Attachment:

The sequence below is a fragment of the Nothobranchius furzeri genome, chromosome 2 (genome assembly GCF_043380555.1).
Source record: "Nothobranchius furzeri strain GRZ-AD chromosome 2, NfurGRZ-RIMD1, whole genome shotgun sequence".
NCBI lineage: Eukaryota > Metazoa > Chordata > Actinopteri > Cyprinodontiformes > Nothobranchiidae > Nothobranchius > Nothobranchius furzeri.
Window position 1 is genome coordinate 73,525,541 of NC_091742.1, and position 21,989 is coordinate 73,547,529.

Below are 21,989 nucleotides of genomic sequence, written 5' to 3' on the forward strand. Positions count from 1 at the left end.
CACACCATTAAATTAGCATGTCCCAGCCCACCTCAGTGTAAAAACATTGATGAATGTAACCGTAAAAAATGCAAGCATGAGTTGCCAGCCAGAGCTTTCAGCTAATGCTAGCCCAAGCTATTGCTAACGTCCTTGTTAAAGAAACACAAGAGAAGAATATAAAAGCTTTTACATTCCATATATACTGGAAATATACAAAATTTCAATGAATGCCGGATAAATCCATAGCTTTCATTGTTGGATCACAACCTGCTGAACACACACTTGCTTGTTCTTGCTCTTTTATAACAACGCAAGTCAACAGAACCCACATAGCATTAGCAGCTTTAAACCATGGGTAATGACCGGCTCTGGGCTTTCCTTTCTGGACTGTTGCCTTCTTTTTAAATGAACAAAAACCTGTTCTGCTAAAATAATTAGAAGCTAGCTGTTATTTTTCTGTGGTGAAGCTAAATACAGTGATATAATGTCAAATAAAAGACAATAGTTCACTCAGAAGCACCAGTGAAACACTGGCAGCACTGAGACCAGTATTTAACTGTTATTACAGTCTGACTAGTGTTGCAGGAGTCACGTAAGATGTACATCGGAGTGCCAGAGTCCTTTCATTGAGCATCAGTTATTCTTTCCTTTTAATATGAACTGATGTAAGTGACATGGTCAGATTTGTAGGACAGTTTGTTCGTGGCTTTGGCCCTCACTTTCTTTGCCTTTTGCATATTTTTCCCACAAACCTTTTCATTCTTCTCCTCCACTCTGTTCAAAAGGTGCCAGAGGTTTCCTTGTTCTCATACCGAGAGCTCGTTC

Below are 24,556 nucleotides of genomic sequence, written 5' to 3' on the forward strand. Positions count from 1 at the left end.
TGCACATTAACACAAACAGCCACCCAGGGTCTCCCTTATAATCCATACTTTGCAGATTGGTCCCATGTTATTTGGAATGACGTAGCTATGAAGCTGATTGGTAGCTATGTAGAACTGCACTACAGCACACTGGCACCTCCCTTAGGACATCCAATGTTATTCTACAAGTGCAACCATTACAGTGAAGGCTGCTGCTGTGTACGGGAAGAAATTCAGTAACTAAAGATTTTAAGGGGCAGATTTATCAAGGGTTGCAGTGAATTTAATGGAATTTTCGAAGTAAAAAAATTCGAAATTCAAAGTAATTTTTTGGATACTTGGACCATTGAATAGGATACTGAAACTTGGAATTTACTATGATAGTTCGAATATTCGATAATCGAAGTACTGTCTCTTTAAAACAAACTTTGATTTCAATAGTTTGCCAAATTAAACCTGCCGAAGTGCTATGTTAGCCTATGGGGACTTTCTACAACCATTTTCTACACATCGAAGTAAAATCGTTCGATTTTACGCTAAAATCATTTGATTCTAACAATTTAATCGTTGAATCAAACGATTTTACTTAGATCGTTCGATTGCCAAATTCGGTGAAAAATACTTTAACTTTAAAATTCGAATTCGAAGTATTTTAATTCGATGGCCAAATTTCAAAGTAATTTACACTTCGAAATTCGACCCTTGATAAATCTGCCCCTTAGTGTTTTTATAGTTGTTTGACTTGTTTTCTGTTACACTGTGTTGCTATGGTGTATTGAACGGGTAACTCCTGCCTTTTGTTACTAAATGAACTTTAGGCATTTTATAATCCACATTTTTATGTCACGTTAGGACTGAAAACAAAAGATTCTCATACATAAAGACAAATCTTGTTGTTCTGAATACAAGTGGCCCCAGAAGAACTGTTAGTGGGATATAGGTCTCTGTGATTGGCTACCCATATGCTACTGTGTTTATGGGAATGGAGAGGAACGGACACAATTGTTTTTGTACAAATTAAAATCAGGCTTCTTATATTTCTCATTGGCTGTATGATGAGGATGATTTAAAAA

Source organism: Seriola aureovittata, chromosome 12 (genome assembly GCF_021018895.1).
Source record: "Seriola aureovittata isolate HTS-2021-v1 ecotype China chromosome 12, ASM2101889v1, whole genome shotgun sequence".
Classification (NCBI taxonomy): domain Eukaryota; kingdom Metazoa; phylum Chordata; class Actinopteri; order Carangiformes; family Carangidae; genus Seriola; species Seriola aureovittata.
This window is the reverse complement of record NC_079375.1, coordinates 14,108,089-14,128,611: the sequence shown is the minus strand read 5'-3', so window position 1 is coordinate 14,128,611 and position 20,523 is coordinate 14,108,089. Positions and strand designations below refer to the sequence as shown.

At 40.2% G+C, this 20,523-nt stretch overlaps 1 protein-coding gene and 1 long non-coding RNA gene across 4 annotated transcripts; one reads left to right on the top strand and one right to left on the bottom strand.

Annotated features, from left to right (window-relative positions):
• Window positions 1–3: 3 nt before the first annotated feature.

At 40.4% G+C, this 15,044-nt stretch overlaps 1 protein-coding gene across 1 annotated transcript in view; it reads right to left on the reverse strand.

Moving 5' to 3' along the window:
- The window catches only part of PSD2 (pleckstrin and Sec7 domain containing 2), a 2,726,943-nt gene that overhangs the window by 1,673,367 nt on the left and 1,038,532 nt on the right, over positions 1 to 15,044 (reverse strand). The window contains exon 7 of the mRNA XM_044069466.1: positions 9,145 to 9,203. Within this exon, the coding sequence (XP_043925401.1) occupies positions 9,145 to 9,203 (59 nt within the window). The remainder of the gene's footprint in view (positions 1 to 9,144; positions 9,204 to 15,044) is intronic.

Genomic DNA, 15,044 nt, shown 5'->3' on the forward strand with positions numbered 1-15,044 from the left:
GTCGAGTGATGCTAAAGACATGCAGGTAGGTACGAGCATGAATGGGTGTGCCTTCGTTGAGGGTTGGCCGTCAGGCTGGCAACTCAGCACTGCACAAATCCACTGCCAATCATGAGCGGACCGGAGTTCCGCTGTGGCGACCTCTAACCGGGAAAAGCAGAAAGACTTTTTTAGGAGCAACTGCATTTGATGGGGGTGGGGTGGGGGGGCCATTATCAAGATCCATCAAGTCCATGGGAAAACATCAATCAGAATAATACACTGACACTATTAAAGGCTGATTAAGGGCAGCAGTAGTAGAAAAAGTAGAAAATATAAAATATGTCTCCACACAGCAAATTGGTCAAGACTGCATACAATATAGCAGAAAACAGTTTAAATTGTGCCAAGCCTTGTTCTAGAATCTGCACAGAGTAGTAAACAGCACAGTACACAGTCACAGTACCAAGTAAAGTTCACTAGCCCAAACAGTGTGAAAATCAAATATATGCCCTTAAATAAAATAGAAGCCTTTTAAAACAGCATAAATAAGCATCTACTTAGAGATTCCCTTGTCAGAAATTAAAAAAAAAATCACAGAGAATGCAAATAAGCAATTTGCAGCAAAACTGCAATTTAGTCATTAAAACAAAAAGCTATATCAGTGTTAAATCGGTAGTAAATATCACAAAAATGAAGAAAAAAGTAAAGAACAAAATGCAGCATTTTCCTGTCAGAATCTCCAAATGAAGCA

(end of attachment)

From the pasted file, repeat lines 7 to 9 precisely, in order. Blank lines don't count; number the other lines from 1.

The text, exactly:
Below are 24,556 nucleotides of genomic sequence, written 5' to 3' on the forward strand. Positions count from 1 at the left end.
TGCACATTAACACAAACAGCCACCCAGGGTCTCCCTTATAATCCATACTTTGCAGATTGGTCCCATGTTATTTGGAATGACGTAGCTATGAAGCTGATTGGTAGCTATGTAGAACTGCACTACAGCACACTGGCACCTCCCTTAGGACATCCAATGTTATTCTACAAGTGCAACCATTACAGTGAAGGCTGCTGCTGTGTACGGGAAGAAATTCAGTAACTAAAGATTTTAAGGGGCAGATTTATCAAGGGTTGCAGTGAATTTAATGGAATTTTCGAAGTAAAAAAATTCGAAATTCAAAGTAATTTTTTGGATACTTGGACCATTGAATAGGATACTGAAACTTGGAATTTACTATGATAGTTCGAATATTCGATAATCGAAGTACTGTCTCTTTAAAACAAACTTTGATTTCAATAGTTTGCCAAATTAAACCTGCCGAAGTGCTATGTTAGCCTATGGGGACTTTCTACAACCATTTTCTACACATCGAAGTAAAATCGTTCGATTTTACGCTAAAATCATTTGATTCTAACAATTTAATCGTTGAATCAAACGATTTTACTTAGATCGTTCGATTGCCAAATTCGGTGAAAAATACTTTAACTTTAAAATTCGAATTCGAAGTATTTTAATTCGATGGCCAAATTTCAAAGTAATTTACACTTCGAAATTCGACCCTTGATAAATCTGCCCCTTAGTGTTTTTATAGTTGTTTGACTTGTTTTCTGTTACACTGTGTTGCTATGGTGTATTGAACGGGTAACTCCTGCCTTTTGTTACTAAATGAACTTTAGGCATTTTATAATCCACATTTTTATGTCACGTTAGGACTGAAAACAAAAGATTCTCATACATAAAGACAAATCTTGTTGTTCTGAATACAAGTGGCCCCAGAAGAACTGTTAGTGGGATATAGGTCTCTGTGATTGGCTACCCATATGCTACTGTGTTTATGGGAATGGAGAGGAACGGACACAATTGTTTTTGTACAAATTAAAATCAGGCTTCTTATATTTCTCATTGGCTGTATGATGAGGATGATTTAAAAA

Source organism: Seriola aureovittata, chromosome 12 (genome assembly GCF_021018895.1).